Tim Cusack founded Theatre Askew in 2004, a company that focuses on LGBT productions.
I’ve been thinking a lot about “Priscilla: Queen of the Desert” and “The Normal Heart.” As the artistic director of a queer theater company operating in New York in 2011, I think a lot about the representation of gay people on the commercial Broadway stage, and our community’s purpose therein. What was practically unheard of 30 years ago has become so commonplace as to be unremarkable: Openly gay writers, directors, actors, choreographers and composers producing plays and musicals with openly gay characters, many of whom are the heroes of the story. We most certainly are not in Kansas anymore.
And yet I believe that something essential is missing.
I view “Priscilla” and “The Normal Heart” as twin theatrical poles between which is stretched the queer (male) body. On one end, gay men are fabulous, feminine and frivolous; on the other, tortured, dangerous, martyred. At “Priscilla,” straight spectators leave the theater secure in their gender identities (even while wearing a magenta boa from the concession stand).
Actors from “Priscilla: Queen of the Desert” perform “Go West.” The musical opened on Broadway in March 2011.
In Larry Kramer’s AIDS play, “The Normal Heart,” the straight spectator is invited to pity the struggle of the gay men under siege from AIDS, while safely insulated by the fourth wall. Homosexual viewers, meanwhile, are invited to feel smugly superior to both the hetero yahoos in the Aussie outback in “Priscilla” and the straight establishment in “The Normal Heart” that allowed the epidemic to spiral out of control.
Excerpts from “The Normal Heart,” which one a Tony award for “Best Revival of a Play.” The play opened on Broadway in April 2011.
I view “Priscilla” and “The Normal Heart” as twin theatrical poles between which is stretched the queer (male) body.
Let me be clear. Both shows deserve to be on stage. If an audience wants to eat cake, why not the most extravagant, glittery Down-Under confection possible? And “The Normal Heart” is indispensable. Every sentient being in the universe should see it. But both shows draw a thick black line down the center of life that says “homos” on one side and “breeders” on the other. Broadway producers and mainstream audiences are comfortable with this clear binary, so these are the works that get Broadway runs.
But there’s another story that needs to be told from the queer perspective. And this is what we do at Theatre Askew.
Though our work is filtered through a queer lens, we’re trying to ask larger questions about politics, history, culture and spirituality. For us, queerness is a metaphor for anyone who rejects the dominant narratives about gender and sexuality — including the one that positions gay and straight as absolute opposites. We are, by our very nature, independent, and we look to the tradition of Charles Ludlam’s Ridiculous Theatrical Company and Charles Busch’s Limbo Lounge for DIY inspiration. And we believe in passing down this tradition to the next generation through our educational program for queer youth.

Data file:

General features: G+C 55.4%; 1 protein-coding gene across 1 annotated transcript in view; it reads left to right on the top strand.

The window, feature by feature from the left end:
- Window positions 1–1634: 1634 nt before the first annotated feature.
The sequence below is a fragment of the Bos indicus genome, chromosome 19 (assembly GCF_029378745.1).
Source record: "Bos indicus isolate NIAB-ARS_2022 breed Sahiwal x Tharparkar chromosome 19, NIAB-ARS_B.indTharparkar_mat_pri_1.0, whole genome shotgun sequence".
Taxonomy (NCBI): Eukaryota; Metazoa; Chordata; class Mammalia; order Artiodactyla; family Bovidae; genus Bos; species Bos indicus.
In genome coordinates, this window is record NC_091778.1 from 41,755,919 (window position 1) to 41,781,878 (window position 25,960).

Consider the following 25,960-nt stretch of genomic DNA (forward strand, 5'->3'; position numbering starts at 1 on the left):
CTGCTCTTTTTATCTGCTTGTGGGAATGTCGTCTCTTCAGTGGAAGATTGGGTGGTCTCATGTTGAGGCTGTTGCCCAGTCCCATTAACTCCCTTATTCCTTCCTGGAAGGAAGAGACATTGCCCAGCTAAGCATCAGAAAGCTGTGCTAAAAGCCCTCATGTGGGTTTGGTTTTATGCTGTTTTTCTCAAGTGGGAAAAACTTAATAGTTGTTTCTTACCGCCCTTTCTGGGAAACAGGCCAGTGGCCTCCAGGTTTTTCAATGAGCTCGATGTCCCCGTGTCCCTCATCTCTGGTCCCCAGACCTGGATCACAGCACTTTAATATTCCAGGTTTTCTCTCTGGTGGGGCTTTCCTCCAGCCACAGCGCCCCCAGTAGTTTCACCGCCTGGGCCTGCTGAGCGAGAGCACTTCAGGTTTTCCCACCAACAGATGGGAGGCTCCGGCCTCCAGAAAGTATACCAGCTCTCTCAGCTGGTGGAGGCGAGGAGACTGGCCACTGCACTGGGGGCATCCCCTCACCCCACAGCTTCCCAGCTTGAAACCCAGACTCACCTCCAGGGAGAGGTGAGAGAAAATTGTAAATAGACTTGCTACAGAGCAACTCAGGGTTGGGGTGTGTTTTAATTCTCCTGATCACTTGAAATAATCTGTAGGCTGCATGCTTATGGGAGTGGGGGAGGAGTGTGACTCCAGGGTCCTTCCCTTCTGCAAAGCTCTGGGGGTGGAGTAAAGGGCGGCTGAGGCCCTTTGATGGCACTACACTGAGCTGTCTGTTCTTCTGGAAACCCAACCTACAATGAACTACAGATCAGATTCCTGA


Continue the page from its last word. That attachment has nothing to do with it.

Once upon a time, a theater like ours was essential because there were no queer characters on Broadway. Now gay characters are everywhere. Yet, I believe our work is more important than ever.
For example, Theatre Askew’s production coming this September is “Busted,” a solo musical written and performed by trans woman (and long-time Askew associated artist) Bianca Leigh. The piece recounts, through song and narrative, Leigh’s experiences at the Manhattan House of Corrections after being arrested for prostitution.
“Busted” aligns perfectly with our mission on several fronts. First and foremost, it turns the usual prison narrative, familiar from pop culture, on its head. Rather than serving as exotic background or salacious flavoring, a trans person is at the center of the story. And unlike in “Priscilla,” an actual transsexual — not a male actor in drag — plays the trans character in the production.
To further reflect the diversity of the queer community, we invited several songwriters to contribute original material to the show. This group included a trans-identified gay, a lesbian, a straight woman, a heterosexual man, as well as several run-of-the-mill male homosexuals. We wanted to include as many diverse voices working in as many different idioms as possible. And finally, the play is a chilling reminder of how fragile the civil rights protections Americans take for granted actually are.
This type of production drives home the point that even a middle-class, educated, white person can be abused in jail, especially if she’s transsexual.
In a country that locks up a greater percentage of its citizens than any other Western democracy, bearing witness to this reality is a service to everyone. We just do it with a little more flair.
Tim Cusack founded Theatre Askew in 2004 with Jason Jacobs. The company draws from theatrical and literary heritage to create works that confront cultural and political concerns and that have social impact and spiritual consequence. Theatre Askew was honored by NYC ARTS as one of the 2011 Emerging Voices.